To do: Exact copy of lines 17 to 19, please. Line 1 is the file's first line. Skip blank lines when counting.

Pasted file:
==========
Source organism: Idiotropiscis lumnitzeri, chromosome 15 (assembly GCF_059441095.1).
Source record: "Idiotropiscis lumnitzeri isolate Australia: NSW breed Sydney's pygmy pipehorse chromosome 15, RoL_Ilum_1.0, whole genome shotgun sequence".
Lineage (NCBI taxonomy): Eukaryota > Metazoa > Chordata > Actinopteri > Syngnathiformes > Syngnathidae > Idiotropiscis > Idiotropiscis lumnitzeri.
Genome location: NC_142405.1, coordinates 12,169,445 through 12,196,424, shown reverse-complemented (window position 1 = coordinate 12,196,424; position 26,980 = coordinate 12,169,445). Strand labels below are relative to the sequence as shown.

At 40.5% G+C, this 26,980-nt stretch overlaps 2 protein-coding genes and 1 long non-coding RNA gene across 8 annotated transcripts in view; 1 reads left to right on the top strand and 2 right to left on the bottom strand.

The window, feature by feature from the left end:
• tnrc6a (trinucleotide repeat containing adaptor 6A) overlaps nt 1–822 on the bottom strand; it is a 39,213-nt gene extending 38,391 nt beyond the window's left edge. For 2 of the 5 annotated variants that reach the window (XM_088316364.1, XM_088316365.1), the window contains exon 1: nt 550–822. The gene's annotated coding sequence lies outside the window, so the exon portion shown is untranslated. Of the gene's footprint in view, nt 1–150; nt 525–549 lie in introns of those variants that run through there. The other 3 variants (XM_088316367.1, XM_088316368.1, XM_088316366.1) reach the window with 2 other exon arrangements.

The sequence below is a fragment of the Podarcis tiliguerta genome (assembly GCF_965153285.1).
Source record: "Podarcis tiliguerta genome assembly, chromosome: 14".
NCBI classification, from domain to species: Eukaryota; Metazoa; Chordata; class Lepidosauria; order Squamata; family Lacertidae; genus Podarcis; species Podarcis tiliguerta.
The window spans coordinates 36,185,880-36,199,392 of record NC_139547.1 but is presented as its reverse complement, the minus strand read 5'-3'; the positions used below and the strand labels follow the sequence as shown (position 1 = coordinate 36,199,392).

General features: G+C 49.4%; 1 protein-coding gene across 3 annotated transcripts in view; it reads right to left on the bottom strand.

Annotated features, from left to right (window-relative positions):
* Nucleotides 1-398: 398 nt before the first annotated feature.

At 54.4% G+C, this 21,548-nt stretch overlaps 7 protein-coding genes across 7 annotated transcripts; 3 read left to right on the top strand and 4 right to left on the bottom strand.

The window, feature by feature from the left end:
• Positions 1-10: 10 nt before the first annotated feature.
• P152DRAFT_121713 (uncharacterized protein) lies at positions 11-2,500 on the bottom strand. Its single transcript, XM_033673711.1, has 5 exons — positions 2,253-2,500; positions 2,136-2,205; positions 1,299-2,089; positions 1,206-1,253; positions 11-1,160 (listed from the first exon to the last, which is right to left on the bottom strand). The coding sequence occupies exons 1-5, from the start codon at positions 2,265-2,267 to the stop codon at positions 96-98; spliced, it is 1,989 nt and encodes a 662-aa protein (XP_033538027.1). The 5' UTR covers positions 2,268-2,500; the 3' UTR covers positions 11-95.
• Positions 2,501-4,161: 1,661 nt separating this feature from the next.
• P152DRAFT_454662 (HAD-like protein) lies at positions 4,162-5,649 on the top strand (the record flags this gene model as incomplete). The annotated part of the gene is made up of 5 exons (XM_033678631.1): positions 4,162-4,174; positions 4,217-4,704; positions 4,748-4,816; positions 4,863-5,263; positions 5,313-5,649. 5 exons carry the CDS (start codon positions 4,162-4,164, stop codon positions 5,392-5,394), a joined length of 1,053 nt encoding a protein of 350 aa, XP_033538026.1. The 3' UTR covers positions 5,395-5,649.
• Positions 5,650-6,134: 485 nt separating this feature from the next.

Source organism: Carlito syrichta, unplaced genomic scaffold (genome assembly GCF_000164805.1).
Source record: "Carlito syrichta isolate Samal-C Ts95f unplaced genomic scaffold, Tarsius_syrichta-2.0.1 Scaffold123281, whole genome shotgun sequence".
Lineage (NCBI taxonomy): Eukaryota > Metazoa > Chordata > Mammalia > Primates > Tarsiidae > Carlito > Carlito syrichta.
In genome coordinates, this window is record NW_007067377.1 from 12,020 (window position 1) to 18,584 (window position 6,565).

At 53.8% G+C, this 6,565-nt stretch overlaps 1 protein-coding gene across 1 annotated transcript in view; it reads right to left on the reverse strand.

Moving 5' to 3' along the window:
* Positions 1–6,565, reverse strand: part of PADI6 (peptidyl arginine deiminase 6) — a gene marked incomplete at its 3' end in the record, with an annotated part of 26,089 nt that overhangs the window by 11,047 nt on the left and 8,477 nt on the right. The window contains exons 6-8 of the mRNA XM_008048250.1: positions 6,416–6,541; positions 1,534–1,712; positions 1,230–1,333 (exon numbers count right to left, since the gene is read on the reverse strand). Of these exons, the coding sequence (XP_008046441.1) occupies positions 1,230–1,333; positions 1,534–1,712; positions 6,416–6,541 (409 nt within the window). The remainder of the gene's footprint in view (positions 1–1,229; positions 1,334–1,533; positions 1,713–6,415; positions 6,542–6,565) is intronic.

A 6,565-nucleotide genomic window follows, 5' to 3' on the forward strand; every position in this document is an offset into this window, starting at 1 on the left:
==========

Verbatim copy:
• Positions 1-10: 10 nt before the first annotated feature.
• P152DRAFT_121713 (uncharacterized protein) lies at positions 11-2,500 on the bottom strand. Its single transcript, XM_033673711.1, has 5 exons — positions 2,253-2,500; positions 2,136-2,205; positions 1,299-2,089; positions 1,206-1,253; positions 11-1,160 (listed from the first exon to the last, which is right to left on the bottom strand). The coding sequence occupies exons 1-5, from the start codon at positions 2,265-2,267 to the stop codon at positions 96-98; spliced, it is 1,989 nt and encodes a 662-aa protein (XP_033538027.1). The 5' UTR covers positions 2,268-2,500; the 3' UTR covers positions 11-95.
• Positions 2,501-4,161: 1,661 nt separating this feature from the next.